Summer Camp

A mom sent a wealth of ideas to help youngsters with autism adjust to summer camp. The extreme change in location and routine as well as the absence of familiar people, food, bed, and home can be very traumatic for individuals who are focused on sameness. Today’s podcast contains just a few nuggets of wisdom from this experienced mom to help her daughter eventually learn to love summer camp. Other ideas will follow in future podcasts.

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This mom said that the five days her daughter spent at camp every summer were pure gold for both mom and kid. It was the only time that mom had complete rest and time alone for an extended period of time. And, although it took several summers to adjust to the camping routine, her daughter actually began to look forward to camp each summer.

Over the years, Mom learned that the potential trauma of being ripped away from familiar surroundings for five days and nights required more than the usual preparation for transition to new activities. Here are some of her tips for successful camping experiences.

Although it is tempting to purchase new shoes, underwear, shirts, shorts, swimsuit, pillow, and toothbrush for our youngster to take to camp, family members need to remember that individuals with autism really do prefer their own familiar items. Going away to camp is not a catalyst to refit a youngster’s wardrobe, bedding, or toiletries.

Sometimes growth spurts make a new pair of summer sandals or a new swimsuit absolutely necessary. You can “break in” new clothing, pillows, or toothbrushes by purchasing them several months in advance of the camp. That allows the youngster to use them for a long time, making the items very familiar before heading for a week at summer camp.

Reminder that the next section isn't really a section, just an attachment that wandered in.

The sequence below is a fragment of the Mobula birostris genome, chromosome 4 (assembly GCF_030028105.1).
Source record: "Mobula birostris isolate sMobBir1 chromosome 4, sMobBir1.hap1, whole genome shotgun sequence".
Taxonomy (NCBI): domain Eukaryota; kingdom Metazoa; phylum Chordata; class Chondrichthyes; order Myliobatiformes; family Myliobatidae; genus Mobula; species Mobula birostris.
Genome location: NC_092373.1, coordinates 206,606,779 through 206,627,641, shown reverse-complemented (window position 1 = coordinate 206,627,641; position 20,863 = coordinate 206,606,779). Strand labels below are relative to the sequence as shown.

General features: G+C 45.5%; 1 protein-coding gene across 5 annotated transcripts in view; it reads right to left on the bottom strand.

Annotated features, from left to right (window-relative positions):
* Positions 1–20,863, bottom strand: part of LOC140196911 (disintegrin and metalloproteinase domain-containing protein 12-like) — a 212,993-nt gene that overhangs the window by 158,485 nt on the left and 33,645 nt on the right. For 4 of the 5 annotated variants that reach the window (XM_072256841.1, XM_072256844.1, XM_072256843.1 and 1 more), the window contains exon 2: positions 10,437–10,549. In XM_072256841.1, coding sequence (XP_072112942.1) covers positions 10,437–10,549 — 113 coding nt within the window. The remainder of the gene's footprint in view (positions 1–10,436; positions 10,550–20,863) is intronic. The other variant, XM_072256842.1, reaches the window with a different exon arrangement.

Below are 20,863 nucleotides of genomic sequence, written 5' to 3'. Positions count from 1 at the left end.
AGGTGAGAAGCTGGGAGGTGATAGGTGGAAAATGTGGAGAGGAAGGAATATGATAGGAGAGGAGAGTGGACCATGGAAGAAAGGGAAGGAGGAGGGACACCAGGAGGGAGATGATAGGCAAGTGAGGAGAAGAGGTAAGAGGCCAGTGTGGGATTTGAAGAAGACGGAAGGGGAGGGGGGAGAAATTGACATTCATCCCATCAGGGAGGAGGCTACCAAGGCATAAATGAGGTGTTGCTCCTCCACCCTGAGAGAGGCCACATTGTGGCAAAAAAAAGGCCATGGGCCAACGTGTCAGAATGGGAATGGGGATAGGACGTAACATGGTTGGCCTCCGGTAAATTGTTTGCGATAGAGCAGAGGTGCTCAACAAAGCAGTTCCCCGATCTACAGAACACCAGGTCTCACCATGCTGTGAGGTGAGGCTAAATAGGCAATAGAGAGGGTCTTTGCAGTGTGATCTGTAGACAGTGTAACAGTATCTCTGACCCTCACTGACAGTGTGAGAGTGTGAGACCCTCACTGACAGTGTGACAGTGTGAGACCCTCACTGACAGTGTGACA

The most problematic aspects of overnight camping for many kids with autism is bedtime. During the first day, the youngsters are usually mesmerized with swimming, campfires, and other traditional camp activities. But, when bedtime comes around, the reality of being far from home hits hard. That transition can be eased if the youngster can snuggle in his bunk with his own pillow, his favorite sheets and blanket, his favorite pajamas, and his favorite teddy bears.

This mom suggests that campers take two or three familiar objects to help them feel more comfortable at camp. She said that when her daughter took just a few favorite objects, she was much more calm from day one. Comfort objects that work well in a camping setting include things like a favorite book, stuffed animal, or pocket-sized photo album. Of course, you need to check camp policies well in advance because some have policies against campers bringing personal items from home. If that is the case, work with the staff to figure out some “comfort items” that work with camp policy. For example, your youngster may be satisfied with wearing their favorite t-shirt and shoes every day and carrying a small laminated picture of their family on a key-ring clipped to their shorts.

We welcome your input. Share challenges and ideas based on your experiences or intuition. Just click on the comments button or send an e-mail to

NOTE TO READERS AND LISTENERS: I am Cathy Knoll, a board certified music therapist and long-time friend of many folks with autism. At we are committed to providing free, practical, everyday tips for making life better for people with autism. Feel free to send me an email with your thoughts or challenging situations or innovative solution. Send email to And don’t forget to check out our website for a wealth of ideas and a glimpse into the world of autism.

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